Modi’s anti-Muslim barbs always fly before polls

His ‘sabka saath, sabka vikas, sabka vishwas’ slogan has been hollowed out by his own statements.

WrittenBy:Jyoti Punwani
Date:
At a rally in Rajasthan, Modi claimed the Congress planned to redistribute private wealth among Muslims.

Narendra Modi’s speech in Rajasthan equating Muslims with “infiltrators” and “those with more children” counts among the most direct insults of the country’s largest minority by the Prime Minister while appealing for votes. But it’s certainly not his first, and could even be seen as a logical end to a long campaign – replete with anti-minority barbs – to seek majority votes.

Modi had first equated Muslims with infiltrators in 2013, when as Gujarat CM and PM aspirant, he spoke about two categories of Bangladeshi immigrants in Assam: those fleeing religious persecution, and those brought in to further “vote bank politics”, he said. Shouldn’t “Ma Bharti” welcome the former, and shouldn’t the latter who were “snatching away the jobs and rights of those born here be driven away”, he asked the audience. In a subsequent speech in West Bengal, he was more explicit: from Bangladesh, only those who “celebrated Durgashtami” were welcome.

A study conducted by this reporter for the now-defunct website of the media watchdog The Hoot showed how Modi’s campaign for the PM post had “vote bank politics” as a theme, for which he blamed all opposition parties, and whose “definition” became clear from the examples he listed out. 

First bid for PM post, and a new vote bank

Among those he cited were the Samajwadi Party’s attempt to withdraw cases against terror accused in UP; then home minister Sushil Kumar Shinde’s advice to police to not target innocent Muslims in terror cases; and the threat to Kaziranga National Park because of alleged poaching by illegal immigrants.

A common question followed these examples – whether vote bank politics was a good policy. And with a roaring disapproval, Modi’s listeners vented their anger at the implied beneficiaries of vote bank politics.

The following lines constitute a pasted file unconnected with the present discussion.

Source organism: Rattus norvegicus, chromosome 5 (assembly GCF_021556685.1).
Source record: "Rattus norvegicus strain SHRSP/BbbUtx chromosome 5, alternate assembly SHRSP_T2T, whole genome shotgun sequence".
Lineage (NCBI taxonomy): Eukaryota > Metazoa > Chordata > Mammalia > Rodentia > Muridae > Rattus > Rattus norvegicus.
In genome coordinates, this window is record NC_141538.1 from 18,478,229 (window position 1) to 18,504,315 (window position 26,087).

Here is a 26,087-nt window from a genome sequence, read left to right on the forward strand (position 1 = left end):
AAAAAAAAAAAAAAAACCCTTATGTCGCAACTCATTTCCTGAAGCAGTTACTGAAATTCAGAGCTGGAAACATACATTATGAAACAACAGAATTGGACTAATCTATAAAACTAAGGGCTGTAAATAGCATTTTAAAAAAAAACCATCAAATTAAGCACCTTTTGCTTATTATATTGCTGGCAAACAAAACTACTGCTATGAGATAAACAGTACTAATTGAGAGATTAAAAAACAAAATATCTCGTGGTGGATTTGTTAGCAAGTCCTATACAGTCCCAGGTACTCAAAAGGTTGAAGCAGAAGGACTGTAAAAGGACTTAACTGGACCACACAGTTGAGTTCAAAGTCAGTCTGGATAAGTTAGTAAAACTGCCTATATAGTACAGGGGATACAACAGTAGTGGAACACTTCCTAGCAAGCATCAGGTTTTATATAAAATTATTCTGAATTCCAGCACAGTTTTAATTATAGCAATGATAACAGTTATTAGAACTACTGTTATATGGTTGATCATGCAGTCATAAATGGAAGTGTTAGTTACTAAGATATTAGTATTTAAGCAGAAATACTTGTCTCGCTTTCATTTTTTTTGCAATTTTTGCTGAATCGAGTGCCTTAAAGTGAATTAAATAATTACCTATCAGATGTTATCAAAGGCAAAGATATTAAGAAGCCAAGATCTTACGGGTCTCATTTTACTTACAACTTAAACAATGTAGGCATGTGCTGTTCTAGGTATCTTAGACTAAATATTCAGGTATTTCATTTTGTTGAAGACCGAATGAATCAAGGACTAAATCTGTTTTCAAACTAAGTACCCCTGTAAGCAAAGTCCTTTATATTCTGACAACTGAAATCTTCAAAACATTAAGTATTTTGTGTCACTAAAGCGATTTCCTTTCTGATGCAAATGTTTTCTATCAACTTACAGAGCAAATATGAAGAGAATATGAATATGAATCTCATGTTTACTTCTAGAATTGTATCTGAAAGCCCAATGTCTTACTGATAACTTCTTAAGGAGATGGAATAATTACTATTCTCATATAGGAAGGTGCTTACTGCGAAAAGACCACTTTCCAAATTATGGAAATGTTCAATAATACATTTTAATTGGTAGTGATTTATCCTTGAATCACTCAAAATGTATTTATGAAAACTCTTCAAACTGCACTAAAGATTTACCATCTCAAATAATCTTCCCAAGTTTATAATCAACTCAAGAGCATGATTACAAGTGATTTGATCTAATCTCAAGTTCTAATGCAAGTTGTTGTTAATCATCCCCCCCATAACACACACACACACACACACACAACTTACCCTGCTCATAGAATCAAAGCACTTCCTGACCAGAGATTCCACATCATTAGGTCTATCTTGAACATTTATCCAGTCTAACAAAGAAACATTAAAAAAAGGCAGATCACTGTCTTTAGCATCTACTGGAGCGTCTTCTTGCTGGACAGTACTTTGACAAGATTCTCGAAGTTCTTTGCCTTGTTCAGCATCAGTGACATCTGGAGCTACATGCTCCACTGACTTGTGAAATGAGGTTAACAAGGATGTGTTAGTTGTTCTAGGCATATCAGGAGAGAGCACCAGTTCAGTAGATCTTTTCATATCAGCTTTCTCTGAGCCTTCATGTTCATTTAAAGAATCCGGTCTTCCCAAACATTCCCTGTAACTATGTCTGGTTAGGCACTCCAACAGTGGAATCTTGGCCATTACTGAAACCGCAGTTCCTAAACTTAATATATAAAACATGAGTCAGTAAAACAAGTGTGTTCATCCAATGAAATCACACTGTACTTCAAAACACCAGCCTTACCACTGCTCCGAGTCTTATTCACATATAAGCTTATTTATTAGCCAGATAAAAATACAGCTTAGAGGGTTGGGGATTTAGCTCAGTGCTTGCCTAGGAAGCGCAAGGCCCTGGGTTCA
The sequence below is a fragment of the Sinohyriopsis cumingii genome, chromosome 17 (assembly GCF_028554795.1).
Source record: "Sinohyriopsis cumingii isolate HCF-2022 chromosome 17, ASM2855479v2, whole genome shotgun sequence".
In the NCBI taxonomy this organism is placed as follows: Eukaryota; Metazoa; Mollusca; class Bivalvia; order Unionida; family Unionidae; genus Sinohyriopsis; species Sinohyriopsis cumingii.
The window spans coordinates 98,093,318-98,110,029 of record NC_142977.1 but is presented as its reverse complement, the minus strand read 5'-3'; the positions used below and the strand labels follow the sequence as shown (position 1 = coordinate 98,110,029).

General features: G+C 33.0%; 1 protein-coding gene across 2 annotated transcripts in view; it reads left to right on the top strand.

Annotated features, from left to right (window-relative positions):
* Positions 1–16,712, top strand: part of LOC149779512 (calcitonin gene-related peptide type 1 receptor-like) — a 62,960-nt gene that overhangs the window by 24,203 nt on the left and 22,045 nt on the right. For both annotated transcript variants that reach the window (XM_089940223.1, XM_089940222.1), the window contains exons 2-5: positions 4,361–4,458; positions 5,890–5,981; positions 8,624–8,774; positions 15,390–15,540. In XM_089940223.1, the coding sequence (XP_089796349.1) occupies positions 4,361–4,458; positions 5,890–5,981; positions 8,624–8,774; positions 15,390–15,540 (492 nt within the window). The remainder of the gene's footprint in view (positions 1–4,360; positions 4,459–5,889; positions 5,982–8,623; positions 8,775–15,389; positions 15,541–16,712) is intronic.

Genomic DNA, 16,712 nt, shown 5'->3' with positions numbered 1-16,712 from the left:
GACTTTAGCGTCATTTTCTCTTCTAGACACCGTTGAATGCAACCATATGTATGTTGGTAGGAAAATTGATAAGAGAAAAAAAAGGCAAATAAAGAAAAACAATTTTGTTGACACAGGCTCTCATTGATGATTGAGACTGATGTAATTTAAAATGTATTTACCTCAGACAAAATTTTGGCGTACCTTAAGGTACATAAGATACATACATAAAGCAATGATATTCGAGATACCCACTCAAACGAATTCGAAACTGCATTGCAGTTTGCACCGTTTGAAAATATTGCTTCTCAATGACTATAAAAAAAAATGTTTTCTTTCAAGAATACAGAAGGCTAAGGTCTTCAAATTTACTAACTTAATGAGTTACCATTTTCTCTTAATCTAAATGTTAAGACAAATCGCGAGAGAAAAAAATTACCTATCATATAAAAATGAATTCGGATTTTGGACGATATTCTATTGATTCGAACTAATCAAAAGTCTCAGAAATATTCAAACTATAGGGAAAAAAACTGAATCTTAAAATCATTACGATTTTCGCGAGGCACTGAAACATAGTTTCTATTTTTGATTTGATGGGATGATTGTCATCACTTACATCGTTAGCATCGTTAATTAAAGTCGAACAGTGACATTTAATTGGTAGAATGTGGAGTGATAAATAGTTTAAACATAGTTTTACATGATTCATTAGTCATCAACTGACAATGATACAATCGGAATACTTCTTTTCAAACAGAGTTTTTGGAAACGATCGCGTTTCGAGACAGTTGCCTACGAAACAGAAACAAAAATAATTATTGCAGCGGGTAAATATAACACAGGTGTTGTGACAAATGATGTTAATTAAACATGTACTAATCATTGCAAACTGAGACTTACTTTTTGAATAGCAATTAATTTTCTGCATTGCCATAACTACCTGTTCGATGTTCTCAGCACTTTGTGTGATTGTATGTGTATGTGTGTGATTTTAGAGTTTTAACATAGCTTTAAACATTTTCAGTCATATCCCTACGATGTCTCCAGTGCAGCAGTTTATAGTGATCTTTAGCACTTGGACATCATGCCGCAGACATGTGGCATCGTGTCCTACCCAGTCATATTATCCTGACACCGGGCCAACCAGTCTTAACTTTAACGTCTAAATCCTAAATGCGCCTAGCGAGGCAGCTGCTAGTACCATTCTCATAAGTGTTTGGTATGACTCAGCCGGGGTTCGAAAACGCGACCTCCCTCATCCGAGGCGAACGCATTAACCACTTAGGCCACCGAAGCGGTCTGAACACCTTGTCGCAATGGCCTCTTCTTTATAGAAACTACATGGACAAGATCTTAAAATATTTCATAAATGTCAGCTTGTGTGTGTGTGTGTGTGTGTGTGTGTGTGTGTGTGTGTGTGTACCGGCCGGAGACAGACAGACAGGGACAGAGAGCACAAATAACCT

In Uttar Pradesh’s Baghpat, just six months after the Muzaffarnagar riots, Modi rued that “vote bank politics’’ had led to “our bahu betis” not being able to walk freely, and their parents forced to accept this situation with “bowed heads”. The reference wasn’t lost on anyone as the alleged harassment of a Hindu girl by Muslim youths had been hyped as the flashpoint of communal violence.

Even the Centre’s subsidies for meat export were projected as an example of “vote bank politics”, for the same government gave no subsidies for rearing milch cattle, specially cows, said Modi. 

In at least four places with a substantial Muslim population, Modi described the “Pink Revolution” in graphic detail: “pink was the colour of the flesh cut for mutton and meat export”. To turn this into an example of vote bank politics, Modi cited the Karnataka Congress government’s repeal of the anti-cow slaughter law introduced by the previous BJP government. 

Wherever he went, the prime ministerial candidate made it a point not just to first visit the locally important place of worship, but also, in his opening remarks, to mention this, and list other shrines as well as the historical personalities associated with those constituencies. 

While projecting himself as a devout Hindu who worshipped all Hindu deities, Modi also extolled Mahavir, Buddha, and Guru Gobind Singh. Not once however, did he take the name of any Muslim saint, not even in Ajmer, where lies the shrine of Khwaja Moinuddin Chishti. In Shahjahanpur, he didn’t mention Ashfaqullah Khan, the freedom fighter hanged along with Ram Prasad Bismil for the 1925 Kakori train robbery.